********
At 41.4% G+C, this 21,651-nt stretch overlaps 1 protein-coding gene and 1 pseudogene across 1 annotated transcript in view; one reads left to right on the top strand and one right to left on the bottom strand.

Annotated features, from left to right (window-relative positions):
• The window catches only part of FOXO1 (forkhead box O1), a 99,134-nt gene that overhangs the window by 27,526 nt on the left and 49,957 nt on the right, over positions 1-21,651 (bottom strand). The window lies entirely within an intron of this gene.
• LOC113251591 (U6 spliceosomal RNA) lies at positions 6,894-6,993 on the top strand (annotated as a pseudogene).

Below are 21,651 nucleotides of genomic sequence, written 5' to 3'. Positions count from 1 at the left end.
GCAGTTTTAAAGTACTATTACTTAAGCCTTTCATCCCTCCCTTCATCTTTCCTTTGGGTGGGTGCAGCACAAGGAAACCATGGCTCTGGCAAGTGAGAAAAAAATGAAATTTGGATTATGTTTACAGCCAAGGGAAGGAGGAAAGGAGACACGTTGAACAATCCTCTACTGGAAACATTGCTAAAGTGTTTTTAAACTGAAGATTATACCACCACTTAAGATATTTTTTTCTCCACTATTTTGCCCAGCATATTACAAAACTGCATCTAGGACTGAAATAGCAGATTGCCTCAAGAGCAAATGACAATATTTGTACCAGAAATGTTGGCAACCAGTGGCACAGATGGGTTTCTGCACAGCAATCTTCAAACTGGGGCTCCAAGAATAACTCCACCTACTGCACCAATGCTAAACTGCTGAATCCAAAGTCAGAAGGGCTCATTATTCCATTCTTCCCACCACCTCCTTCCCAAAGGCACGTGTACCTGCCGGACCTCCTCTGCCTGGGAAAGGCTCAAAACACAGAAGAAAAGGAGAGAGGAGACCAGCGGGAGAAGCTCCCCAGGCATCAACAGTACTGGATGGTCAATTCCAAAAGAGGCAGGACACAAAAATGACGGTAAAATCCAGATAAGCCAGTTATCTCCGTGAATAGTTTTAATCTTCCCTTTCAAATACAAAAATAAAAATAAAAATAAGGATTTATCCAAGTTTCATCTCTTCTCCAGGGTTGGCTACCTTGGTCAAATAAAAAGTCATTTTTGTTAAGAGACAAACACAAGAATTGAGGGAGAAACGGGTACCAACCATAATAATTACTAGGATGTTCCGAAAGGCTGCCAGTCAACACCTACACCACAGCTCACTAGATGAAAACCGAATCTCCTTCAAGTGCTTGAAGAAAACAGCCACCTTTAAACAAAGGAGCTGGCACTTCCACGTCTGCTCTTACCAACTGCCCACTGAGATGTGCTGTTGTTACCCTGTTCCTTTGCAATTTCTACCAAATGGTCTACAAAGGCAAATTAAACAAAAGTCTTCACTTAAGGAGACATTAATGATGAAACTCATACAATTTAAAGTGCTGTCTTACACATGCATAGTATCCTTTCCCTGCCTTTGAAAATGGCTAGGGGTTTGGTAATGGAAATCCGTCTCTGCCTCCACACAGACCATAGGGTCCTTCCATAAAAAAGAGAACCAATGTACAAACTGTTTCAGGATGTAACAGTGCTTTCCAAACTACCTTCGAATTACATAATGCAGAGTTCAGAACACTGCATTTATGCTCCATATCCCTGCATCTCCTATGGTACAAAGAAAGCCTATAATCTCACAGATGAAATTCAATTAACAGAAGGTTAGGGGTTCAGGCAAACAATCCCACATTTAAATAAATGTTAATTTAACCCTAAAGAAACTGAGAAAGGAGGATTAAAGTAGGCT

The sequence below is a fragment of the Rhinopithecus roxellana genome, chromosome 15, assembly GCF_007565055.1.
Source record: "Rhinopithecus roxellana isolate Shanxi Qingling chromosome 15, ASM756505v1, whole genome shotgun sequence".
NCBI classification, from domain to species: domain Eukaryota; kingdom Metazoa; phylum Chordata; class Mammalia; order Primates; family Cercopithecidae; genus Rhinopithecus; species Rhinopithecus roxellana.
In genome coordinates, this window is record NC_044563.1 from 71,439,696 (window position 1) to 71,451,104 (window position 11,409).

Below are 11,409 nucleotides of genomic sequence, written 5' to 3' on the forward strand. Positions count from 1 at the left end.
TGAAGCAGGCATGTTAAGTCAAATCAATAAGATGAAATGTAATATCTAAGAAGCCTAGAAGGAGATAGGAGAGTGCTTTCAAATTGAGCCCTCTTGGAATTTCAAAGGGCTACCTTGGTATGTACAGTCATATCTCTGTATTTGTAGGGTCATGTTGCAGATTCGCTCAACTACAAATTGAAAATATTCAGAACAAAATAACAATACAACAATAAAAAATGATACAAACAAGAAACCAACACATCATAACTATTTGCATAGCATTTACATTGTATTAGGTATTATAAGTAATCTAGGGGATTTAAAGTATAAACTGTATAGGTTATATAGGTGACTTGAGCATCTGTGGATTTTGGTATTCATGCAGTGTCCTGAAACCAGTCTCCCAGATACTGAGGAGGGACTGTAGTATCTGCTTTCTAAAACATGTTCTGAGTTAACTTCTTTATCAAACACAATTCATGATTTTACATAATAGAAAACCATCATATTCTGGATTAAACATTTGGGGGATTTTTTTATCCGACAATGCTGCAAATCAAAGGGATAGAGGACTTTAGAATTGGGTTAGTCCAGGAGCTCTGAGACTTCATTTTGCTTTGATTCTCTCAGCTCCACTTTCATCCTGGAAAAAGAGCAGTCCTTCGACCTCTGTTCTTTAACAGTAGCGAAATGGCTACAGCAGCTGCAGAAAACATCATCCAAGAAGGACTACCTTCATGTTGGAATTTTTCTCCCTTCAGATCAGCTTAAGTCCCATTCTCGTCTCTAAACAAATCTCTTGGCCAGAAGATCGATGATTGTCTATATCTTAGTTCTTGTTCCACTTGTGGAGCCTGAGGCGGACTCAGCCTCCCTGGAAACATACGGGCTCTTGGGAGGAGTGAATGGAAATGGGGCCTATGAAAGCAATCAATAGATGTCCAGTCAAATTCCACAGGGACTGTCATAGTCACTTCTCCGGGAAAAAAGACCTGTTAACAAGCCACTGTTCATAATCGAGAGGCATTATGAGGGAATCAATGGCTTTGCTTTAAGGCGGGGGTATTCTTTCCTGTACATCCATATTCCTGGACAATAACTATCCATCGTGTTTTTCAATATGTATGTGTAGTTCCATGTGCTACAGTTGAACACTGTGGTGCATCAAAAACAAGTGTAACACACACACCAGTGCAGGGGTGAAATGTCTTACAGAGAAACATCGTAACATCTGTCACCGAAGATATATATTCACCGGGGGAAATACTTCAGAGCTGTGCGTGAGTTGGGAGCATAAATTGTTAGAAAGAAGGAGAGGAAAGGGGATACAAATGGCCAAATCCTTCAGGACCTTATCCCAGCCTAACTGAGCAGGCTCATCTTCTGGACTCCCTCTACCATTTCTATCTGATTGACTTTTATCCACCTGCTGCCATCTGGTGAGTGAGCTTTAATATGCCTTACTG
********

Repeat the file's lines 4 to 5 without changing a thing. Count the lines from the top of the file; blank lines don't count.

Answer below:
• LOC113251591 (U6 spliceosomal RNA) lies at positions 6,894-6,993 on the top strand (annotated as a pseudogene).

Below are 21,651 nucleotides of genomic sequence, written 5' to 3'. Positions count from 1 at the left end.